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Training Tip: A perfectly awful maneuverTraining Tip: A perfectly awful maneuver

The flight instructor’s steep-turn entry was irresolute and uncoordinated. As the maneuver proceeded, the altitude loss blew right through practical-test tolerances.

Sometimes it takes seeing things done incorrectly to understand how to perform them correctly. Photo by Mike Fizer.

“That’s how you do it,” the instructor said cheerfully.

Before you cry “fraud” and demand the student get a refund, here’s the rest. The demonstration was intentionally faulty to illustrate mistakes, not perfection. Not as easy as it sounds, if you’d care to give it a try, because the student pilot was having trouble with some steep turn elements but not others.

So the demonstration had to be bad in a very precise way. Although the trainee’s maneuver entry was halting, he held the 45-degree bank angle just fine once established. However, it was necessary to dramatize that this partial success was a product of fixation at the expense of managing the pitch attitude needed for level flight in a high-load-factor maneuver.

The altitude loss was accompanied by an airspeed increase, and as these seemingly separate but deeply intertwined conflicts screamed for attention, the assigned rollout heading was left far behind in the debris of the maneuver.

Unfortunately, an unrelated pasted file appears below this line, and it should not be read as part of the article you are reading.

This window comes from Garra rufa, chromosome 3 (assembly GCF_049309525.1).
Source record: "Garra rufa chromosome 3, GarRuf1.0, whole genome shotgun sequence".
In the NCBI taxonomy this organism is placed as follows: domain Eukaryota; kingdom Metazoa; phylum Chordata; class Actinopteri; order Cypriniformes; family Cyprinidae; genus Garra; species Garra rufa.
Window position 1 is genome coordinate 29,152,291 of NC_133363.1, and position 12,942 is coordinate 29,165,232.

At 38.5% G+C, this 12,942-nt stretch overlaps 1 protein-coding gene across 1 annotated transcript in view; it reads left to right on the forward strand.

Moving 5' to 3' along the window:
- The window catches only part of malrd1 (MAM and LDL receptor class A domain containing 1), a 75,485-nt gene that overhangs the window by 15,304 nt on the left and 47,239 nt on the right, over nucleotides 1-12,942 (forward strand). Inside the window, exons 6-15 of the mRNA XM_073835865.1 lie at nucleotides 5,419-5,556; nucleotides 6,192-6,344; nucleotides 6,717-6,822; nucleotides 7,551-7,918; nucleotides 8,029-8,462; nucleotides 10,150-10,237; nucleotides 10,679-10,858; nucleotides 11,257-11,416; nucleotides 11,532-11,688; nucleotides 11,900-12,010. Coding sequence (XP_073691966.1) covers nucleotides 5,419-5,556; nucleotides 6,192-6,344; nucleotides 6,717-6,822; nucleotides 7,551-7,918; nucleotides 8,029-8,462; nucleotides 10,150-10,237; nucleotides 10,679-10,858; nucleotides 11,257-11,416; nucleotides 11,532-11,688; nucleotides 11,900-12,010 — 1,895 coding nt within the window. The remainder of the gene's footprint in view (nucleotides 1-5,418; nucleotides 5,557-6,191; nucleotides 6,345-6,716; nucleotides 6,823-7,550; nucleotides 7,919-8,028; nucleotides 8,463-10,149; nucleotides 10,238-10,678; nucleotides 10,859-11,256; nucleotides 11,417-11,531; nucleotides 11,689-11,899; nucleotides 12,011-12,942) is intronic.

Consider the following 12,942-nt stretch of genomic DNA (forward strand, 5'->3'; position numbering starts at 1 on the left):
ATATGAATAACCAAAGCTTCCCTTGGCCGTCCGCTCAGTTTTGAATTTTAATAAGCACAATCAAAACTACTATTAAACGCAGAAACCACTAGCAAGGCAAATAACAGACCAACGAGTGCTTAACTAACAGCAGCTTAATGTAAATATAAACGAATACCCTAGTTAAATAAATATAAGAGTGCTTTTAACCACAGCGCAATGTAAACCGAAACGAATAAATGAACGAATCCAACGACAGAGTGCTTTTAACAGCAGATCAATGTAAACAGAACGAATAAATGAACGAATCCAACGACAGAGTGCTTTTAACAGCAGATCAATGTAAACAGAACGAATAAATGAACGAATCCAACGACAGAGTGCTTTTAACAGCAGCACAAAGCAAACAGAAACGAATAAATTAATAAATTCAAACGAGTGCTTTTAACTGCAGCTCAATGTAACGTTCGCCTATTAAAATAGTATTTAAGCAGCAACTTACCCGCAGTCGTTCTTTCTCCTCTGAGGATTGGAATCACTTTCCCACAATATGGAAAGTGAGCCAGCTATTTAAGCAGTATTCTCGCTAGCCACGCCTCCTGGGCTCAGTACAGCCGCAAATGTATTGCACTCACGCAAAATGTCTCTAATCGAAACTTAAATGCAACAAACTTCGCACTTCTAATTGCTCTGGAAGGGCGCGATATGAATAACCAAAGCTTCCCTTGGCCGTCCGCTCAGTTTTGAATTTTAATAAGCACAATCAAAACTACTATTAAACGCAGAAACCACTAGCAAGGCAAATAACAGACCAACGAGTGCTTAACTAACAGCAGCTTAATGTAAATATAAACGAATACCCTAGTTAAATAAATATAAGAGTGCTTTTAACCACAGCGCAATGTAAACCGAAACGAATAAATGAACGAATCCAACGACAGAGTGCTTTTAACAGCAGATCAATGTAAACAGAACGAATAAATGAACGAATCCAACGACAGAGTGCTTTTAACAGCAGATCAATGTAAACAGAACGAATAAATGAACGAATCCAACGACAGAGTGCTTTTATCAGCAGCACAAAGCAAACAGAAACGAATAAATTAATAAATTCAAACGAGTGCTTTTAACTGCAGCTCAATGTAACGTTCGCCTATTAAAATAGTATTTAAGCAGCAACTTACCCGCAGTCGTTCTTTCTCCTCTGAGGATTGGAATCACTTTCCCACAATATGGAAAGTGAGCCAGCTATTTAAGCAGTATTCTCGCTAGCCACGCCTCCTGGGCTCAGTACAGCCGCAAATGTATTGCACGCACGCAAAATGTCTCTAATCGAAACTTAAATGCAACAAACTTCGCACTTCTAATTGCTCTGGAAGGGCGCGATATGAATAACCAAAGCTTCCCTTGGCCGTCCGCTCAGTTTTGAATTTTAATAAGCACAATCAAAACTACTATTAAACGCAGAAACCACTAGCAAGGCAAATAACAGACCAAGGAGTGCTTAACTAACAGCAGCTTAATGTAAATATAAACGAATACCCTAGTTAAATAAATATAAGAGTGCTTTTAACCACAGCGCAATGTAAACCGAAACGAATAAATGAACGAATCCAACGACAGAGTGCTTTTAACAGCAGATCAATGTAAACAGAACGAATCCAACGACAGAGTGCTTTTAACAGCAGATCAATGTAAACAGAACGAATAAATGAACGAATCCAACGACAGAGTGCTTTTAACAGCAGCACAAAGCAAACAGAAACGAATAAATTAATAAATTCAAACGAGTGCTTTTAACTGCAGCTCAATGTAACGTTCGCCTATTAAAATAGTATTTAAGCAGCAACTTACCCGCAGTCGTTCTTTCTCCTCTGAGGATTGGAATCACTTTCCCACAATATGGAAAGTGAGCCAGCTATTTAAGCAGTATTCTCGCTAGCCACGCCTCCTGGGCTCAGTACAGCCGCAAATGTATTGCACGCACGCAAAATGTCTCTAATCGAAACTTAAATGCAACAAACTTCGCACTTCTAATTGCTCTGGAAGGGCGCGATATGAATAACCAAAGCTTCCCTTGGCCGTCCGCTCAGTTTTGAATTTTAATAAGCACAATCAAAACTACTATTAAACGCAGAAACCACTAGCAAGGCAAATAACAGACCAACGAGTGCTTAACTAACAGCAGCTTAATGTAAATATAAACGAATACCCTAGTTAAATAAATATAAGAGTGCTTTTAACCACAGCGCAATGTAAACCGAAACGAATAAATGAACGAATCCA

That gets us back to the instructor’s curious comment. The emphasis was on the word “you,” not the word “That’s,” to explain that the demonstration showed how the student had been flying the maneuver, not how the student should fly the maneuver.

In a follow-up demonstration, the CFI had the student critique the maneuver as it developed, and showed how making small corrections as soon as the errors arose effectively cauterized some problems while preventing others. For example, prompt correction of a pitch deviation precludes both altitude loss and airspeed increase, giving the pilot more time to handle other tasks such as leading the rollout. (One efficient method for leading a rollout is to use the number of degrees of heading equal to about half the bank angle, about 20 degrees in this case, as the point to begin rolling out. Don’t forget to gradually lower the nose as bank decreases.)

Taking the time to sit and observe gave the student pilot a chance for self-evaluation without the distraction of having to perform. As a rule, you (the student) should be doing 99 percent of the flying during your dual lessons after the introductory flights. But if something isn’t working right, and hammering away has become fruitless or discouraging, switch roles briefly and see if it helps fix the problem.

Dan Namowitz

Dan Namowitz

Associate Editor Web
Associate Editor Web Dan Namowitz has been writing for AOPA in a variety of capacities since 1991. He has been a flight instructor since 1990 and is a 30-year AOPA member.
Topics: Flight Training, Flight Instructor, Student
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